Homework Help

What request does Mrs. Dubose make of Jem in To Kill a Mockingbird?  Is this a fair...

user profile pic

lizbeth21 | Student, Grade 10 | eNotes Newbie

Posted February 23, 2010 at 10:01 AM via web

dislike 3 like

What request does Mrs. Dubose make of Jem in To Kill a Mockingbird?  Is this a fair punishment for his "crime"?

3 Answers | Add Yours

Top Answer

user profile pic

pohnpei397 | College Teacher | (Level 3) Distinguished Educator

Posted February 23, 2010 at 10:05 AM (Answer #1)

dislike 4 like

After Jem cuts all the blossoms off of her flowers, Mrs. Dubose asks that he and Scout should be required to come to her house quite often.  She asks that they come six times each week for a month.  Every time that they come, they will have to read to her for a couple of hours.

This makes sense to me.  If a kid does something out of hatred for someone (and hurts that person) it seems that forcing them to spend more time with the person is a good idea.  It might possibly teach them to care more about that person.  If so, that would make it not just a punishment, but a good way of improving the way the treat other people.

user profile pic

bullgatortail | High School Teacher | (Level 1) Distinguished Educator

Posted February 23, 2010 at 10:12 AM (Answer #2)

dislike 4 like

After Jem destroys Mrs. Dubose's camellia bushes with Scout's new baton, she demands that he come to read for her "out loud for two hours" each day after school and on Saturday for one month. Naturally, Jem does not want to spend any more time at all with the old lady, but Atticus is adamant about Jem fulfilling her wish. When Jem asks, "Atticus, do I have to," he responds, "Certainly." In the end, Jem was requested to spend one additional week, and again Atticus told him in no uncertain terms that he would continue for "Just one more week, son." What Jem did not know was that he was helping Mrs. Dubose to break the morphine addiction that she so wanted to rid herself before she died.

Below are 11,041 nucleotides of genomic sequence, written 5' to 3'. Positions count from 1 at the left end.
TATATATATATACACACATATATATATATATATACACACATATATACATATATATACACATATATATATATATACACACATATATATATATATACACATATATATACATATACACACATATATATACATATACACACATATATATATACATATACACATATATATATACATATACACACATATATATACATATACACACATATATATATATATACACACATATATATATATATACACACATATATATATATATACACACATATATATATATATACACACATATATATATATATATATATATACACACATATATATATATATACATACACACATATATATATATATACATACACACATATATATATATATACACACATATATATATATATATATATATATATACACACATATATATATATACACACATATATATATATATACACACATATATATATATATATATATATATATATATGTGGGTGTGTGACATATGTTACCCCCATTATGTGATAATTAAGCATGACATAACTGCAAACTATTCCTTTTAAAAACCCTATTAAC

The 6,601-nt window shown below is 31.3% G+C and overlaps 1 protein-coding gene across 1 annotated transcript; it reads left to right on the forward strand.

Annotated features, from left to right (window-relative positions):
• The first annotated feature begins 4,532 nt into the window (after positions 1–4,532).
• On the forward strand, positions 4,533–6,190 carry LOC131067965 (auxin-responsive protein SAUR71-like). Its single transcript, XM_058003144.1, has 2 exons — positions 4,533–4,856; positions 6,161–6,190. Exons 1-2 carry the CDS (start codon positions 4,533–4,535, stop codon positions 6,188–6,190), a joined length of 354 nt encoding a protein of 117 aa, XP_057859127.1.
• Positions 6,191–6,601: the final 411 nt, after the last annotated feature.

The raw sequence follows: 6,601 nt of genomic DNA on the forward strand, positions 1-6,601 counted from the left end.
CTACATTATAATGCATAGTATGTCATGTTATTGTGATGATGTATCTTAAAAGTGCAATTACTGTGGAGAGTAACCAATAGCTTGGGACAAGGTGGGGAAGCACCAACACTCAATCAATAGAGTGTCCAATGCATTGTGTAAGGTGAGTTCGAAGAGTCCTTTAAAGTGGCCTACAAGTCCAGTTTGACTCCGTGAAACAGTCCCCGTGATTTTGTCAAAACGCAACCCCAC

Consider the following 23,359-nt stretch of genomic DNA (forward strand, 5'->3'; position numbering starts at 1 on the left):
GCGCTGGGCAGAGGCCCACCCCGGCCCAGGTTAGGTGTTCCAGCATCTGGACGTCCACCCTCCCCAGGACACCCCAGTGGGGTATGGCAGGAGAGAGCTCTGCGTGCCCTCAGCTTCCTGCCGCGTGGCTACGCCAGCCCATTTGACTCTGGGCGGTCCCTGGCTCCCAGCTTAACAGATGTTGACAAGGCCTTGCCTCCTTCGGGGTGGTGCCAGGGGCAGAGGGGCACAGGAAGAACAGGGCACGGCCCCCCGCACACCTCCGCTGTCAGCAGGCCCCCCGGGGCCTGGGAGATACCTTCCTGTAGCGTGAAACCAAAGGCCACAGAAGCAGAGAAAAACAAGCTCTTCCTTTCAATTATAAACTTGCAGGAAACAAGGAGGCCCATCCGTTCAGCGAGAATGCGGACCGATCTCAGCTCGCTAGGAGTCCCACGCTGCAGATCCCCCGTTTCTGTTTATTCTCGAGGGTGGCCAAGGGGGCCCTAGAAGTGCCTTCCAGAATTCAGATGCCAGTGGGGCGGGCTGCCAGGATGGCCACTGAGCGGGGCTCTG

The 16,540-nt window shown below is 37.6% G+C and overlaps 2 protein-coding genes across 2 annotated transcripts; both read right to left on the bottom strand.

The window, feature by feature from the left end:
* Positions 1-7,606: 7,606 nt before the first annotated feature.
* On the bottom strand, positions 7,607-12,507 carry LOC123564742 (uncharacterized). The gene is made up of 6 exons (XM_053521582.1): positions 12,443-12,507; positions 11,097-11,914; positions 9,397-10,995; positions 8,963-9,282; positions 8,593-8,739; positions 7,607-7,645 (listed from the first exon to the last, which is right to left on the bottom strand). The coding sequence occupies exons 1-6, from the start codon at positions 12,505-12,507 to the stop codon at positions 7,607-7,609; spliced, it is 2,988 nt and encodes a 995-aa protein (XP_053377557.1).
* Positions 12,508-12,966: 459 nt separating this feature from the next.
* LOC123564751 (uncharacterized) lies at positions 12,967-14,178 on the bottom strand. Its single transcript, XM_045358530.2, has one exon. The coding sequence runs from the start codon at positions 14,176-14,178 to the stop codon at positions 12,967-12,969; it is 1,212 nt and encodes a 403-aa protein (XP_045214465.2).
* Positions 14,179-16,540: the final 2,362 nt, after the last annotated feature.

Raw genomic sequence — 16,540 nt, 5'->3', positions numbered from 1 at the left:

Was it a fair punishment? I'm sure it seemed like a long stretch to Jem for such a short display of anger and destruction, but it fulfilled Mrs. Dubose's desire--and the camellias survived as well. Jem learned a lesson about losing his temper, and as the years passed, I'm sure he was proud of the accomplishment.

user profile pic

petey900 | Student, Grade 10 | (Level 1) eNoter

Posted October 22, 2012 at 12:07 AM (Answer #3)

dislike 0 like

Jem destroys Mrs. Dubose's camellia bushes with Scout's new baton. She requests that Jem do something in return. Jem says ‘“She wants me to come every afternoon after school and Saturdays and read to her out loud for two hours”’ (Lee 105). Mrs. Dubose wants Jem to read to her for one month for two hours every day except Sunday. Jem asks Atticus “‘Atticus do I have to?’” (Lee 105). The reader can infer that Jem does not want to do this or spend any time with Mrs. Dubose. Was it a fair punishment; I think it was. If someone does a destructive act in hate, having them spend more time with that person might be a good thing. Having Jem spend more time with Mrs. Dubose might make him hate Mrs. Dubose a little less.

Join to answer this question

Join a community of thousands of dedicated teachers and students.

Join eNotes